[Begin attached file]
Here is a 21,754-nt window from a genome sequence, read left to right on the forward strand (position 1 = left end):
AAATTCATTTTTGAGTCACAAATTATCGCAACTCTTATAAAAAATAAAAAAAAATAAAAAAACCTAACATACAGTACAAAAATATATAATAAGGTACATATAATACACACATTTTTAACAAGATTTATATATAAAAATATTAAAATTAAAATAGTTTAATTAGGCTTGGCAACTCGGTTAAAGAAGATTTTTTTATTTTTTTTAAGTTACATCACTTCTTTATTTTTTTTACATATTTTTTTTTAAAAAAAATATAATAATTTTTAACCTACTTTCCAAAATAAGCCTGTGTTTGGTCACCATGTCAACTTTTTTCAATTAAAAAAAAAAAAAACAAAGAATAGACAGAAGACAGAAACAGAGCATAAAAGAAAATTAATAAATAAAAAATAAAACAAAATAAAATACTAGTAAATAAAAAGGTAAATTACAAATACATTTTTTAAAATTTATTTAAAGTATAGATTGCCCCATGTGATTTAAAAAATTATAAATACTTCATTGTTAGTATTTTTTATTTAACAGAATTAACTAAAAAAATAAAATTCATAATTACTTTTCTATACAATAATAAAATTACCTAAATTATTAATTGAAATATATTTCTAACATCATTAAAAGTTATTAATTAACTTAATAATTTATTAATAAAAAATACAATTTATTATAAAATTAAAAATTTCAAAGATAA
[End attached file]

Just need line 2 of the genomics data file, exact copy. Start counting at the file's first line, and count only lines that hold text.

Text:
AAATTCATTTTTGAGTCACAAATTATCGCAACTCTTATAAAAAATAAAAAAAAATAAAAAAACCTAACATACAGTACAAAAATATATAATAAGGTACATATAATACACACATTTTTAACAAGATTTATATATAAAAATATTAAAATTAAAATAGTTTAATTAGGCTTGGCAACTCGGTTAAAGAAGATTTTTTTATTTTTTTTAAGTTACATCACTTCTTTATTTTTTTTACATATTTTTTTTTAAAAAAAATATAATAATTTTTAACCTACTTTCCAAAATAAGCCTGTGTTTGGTCACCATGTCAACTTTTTTCAATTAAAAAAAAAAAAAACAAAGAATAGACAGAAGACAGAAACAGAGCATAAAAGAAAATTAATAAATAAAAAATAAAACAAAATAAAATACTAGTAAATAAAAAGGTAAATTACAAATACATTTTTTAAAATTTATTTAAAGTATAGATTGCCCCATGTGATTTAAAAAATTATAAATACTTCATTGTTAGTATTTTTTATTTAACAGAATTAACTAAAAAAATAAAATTCATAATTACTTTTCTATACAATAATAAAATTACCTAAATTATTAATTGAAATATATTTCTAACATCATTAAAAGTTATTAATTAACTTAATAATTTATTAATAAAAAATACAATTTATTATAAAATTAAAAATTTCAAAGATAA